- McCarthy, Jack (2009-10-05). "Posthumous 'wedding' honors Batavia resident who died of spinal muscular atrophy". The Chicago Tribune. Retrieved 2010-12-07.
- "DEAD MAN CANNOT GET MARRIED". The Miami Herald. 1988-04-07. Retrieved 2010-12-07.
- Isikoff, Michael. "WP 03/30 Theological Uproar in Unification Church; Rev. Theological Uproar in Un". Retrieved 2010-12-07.
- Lewis, James R. (2005). Controversial New Religions. Oxford University Press. ISBN 9780195156836.
- "Kim's fiancee to hold traditional weddin". The Gadsen Times. 1982-11-20.
- Postlethwaite, Diana (1996-07-07). "Peggy and Goliath - New York Times". The New York Times. Retrieved 2010-12-07.
- "Fritz Pfeffer: Encyclopedia II - Fritz Pfeffer - Posthumous Reputation". Archived from the original on 2012-10-26. Retrieved 2010-12-07.
- "Posthumous wedding for man and girl he killed - Telegraph". The Telegraph. London. 2004-08-24. Retrieved 2010-12-07.
- Okinawan Culture in the World Yoshio Watanabe 1993, Okinawa Times, Naha p.26-27
- Stockard, Janice E. (Mar 1, 1992). Daughters of the Canton Delta. Stanford University Press. ISBN 9780804720144.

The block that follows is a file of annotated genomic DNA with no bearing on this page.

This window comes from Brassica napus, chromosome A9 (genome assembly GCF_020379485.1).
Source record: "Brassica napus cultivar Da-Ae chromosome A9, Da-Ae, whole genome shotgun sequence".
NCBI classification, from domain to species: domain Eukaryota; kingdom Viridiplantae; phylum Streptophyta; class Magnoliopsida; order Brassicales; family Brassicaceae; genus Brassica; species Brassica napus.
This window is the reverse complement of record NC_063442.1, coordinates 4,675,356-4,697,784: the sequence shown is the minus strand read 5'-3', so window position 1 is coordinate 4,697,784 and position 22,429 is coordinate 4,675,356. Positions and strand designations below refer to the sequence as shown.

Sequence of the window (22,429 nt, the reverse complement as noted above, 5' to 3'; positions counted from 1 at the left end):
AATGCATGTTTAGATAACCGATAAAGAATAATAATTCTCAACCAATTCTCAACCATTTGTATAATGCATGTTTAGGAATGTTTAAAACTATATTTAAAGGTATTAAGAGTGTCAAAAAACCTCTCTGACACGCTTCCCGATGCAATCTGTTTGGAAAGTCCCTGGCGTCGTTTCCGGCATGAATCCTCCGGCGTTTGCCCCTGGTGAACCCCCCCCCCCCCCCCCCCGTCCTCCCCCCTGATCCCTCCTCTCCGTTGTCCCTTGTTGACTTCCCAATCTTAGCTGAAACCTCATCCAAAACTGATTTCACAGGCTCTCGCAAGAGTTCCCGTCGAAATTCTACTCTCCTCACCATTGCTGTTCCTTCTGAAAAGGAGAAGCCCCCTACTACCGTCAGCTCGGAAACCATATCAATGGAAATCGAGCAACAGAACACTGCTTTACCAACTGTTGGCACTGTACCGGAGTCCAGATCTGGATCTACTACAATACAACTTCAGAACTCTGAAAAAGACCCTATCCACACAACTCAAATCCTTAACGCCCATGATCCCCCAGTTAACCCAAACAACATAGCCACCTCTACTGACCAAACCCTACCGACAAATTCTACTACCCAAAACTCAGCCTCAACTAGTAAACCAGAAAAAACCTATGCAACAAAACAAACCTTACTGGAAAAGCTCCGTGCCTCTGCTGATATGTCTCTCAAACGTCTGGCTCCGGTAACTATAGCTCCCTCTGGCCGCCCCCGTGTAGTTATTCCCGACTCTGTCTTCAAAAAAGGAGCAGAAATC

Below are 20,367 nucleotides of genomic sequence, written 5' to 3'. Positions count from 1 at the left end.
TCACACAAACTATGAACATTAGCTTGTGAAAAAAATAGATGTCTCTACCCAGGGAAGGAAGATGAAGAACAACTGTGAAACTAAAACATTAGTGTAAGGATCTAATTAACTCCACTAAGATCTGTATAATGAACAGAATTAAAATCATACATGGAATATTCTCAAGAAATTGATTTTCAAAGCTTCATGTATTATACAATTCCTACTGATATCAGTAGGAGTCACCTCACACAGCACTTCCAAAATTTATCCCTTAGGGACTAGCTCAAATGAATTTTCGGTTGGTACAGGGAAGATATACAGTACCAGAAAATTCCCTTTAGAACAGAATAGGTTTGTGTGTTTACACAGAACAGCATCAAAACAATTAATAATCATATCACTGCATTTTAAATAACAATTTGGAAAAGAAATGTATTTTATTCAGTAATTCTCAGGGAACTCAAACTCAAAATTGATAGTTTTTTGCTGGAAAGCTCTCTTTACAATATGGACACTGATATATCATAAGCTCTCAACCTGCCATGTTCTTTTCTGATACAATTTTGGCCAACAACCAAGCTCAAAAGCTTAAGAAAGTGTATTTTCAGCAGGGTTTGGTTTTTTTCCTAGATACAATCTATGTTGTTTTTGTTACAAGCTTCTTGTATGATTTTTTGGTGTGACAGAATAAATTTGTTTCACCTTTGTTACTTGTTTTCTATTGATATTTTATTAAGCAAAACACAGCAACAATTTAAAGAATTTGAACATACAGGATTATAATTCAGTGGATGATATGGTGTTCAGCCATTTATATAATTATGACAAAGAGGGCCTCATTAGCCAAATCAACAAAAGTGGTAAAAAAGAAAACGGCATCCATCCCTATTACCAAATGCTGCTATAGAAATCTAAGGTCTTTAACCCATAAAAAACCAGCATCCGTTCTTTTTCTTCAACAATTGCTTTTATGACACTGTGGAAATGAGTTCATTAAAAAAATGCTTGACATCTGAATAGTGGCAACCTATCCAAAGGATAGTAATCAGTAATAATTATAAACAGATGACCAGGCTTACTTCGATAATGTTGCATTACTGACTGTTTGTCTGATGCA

- Topley, Marjorie (Feb 1955). "Ghost Marriages Among the Singapore Chinese". Man. Royal Anthropological Institute of Great Britain and Ireland. 55: 29–30. doi:10.2307/2794516.
- Ikels, Charlotte (May 1985). "Parental Perspectives on the Significance of Marriage". Journal of Marriage and Family. 47 (2): 253–264. doi:10.2307/352126.
- Ball, J. Dyer (1904). Things Chinese: or Notes Connected with China. John Murray.
- Jordan, David K. (1972). Gods, Ghosts and Ancestors. University of California Press. ISBN 9780520019621.
- Wolf, Arthur P., ed. (1966). Studies in Chinese Society. Stanford University Press. ISBN 9780804710077.
- "Sex and Marriage: Marriage Rules (Part 2)". Retrieved 2010-12-07.
- Khazanov, Anatoly (1975). The Social History of Scythians (in Russian). Moscow.